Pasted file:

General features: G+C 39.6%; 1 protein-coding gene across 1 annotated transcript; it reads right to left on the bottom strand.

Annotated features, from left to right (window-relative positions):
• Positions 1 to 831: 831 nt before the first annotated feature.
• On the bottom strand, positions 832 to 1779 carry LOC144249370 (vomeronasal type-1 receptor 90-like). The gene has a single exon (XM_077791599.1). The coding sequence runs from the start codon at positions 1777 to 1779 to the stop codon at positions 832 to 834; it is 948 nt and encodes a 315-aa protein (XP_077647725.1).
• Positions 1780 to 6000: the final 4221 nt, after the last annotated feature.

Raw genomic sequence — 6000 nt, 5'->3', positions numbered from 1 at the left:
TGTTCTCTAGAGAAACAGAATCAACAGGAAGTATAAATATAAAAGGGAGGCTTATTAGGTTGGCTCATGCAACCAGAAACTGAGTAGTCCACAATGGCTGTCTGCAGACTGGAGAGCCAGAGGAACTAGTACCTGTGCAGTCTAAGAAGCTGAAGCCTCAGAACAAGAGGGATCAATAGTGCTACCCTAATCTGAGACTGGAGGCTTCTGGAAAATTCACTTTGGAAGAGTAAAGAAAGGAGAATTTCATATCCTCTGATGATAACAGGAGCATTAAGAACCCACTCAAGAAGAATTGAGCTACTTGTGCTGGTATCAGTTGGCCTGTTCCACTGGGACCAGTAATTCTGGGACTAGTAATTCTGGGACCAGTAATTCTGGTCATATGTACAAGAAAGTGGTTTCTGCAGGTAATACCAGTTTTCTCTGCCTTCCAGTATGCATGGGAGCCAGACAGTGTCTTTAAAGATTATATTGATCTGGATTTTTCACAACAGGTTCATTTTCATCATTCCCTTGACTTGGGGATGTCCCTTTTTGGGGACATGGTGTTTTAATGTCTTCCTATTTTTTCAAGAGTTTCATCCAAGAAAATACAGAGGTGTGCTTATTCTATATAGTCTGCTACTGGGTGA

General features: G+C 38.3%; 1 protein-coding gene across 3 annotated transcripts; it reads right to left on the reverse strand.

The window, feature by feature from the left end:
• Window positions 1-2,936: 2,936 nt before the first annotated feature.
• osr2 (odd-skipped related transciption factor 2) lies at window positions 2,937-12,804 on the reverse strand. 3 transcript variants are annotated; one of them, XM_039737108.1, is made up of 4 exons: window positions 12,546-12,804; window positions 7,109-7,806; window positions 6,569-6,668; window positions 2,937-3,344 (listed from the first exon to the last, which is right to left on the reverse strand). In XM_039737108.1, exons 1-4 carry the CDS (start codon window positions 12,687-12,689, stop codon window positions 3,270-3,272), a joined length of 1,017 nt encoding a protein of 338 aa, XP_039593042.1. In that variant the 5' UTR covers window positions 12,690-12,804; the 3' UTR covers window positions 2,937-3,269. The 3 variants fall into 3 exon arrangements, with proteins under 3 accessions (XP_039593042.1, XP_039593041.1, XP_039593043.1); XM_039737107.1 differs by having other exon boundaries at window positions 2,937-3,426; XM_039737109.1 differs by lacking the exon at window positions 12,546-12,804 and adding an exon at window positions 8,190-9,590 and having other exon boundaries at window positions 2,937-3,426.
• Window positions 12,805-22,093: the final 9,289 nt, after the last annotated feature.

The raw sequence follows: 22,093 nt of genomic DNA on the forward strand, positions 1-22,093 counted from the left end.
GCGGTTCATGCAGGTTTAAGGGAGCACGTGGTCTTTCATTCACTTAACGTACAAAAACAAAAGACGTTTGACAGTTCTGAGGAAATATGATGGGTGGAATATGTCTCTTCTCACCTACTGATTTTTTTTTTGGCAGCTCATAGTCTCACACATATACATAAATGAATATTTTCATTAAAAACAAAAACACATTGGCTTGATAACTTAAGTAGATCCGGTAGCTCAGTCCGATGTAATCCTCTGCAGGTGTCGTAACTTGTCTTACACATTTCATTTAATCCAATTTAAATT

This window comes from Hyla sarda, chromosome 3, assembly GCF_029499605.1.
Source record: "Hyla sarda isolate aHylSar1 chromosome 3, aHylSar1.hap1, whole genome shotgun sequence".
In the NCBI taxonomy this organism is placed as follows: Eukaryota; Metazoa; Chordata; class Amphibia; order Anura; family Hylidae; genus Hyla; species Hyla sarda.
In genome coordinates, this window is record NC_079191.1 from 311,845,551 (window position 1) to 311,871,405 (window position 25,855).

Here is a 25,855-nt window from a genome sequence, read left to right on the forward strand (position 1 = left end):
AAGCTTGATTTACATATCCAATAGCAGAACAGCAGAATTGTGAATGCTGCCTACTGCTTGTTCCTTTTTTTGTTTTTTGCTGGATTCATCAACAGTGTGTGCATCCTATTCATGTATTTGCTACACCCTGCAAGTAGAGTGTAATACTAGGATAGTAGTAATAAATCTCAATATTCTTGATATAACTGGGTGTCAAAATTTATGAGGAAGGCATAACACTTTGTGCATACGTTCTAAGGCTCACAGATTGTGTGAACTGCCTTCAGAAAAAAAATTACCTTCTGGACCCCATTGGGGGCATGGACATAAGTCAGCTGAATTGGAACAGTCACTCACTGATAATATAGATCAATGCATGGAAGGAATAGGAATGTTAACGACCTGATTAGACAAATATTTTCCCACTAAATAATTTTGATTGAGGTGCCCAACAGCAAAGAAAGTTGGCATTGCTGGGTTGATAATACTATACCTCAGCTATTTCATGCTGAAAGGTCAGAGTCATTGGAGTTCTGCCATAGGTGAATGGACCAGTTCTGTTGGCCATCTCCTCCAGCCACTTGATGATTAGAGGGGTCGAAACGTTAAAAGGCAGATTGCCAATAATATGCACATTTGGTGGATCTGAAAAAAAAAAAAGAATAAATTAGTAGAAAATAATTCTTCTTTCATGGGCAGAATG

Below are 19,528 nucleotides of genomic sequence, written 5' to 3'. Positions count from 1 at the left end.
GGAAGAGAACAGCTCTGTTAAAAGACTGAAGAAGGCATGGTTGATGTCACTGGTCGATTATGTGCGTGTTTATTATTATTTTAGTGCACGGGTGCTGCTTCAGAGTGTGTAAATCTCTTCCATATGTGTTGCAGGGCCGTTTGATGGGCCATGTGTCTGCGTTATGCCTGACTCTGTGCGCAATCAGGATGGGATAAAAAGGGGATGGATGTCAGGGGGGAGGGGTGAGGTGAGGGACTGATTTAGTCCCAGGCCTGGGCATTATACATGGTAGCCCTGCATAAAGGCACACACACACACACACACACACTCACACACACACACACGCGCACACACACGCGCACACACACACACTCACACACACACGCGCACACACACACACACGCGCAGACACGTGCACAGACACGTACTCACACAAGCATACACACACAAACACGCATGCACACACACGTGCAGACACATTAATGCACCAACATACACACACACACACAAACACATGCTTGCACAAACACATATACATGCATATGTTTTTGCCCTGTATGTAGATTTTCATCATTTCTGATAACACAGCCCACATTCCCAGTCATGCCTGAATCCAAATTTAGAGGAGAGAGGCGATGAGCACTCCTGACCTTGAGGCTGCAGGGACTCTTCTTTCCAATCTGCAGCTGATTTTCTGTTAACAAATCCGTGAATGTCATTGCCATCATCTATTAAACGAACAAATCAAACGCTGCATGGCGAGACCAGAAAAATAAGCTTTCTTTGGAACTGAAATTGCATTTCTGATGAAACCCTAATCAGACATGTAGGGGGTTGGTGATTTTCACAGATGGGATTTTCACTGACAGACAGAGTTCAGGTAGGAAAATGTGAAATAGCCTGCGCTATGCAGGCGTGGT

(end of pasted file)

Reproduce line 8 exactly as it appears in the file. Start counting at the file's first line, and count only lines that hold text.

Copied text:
General features: G+C 38.3%; 1 protein-coding gene across 3 annotated transcripts; it reads right to left on the reverse strand.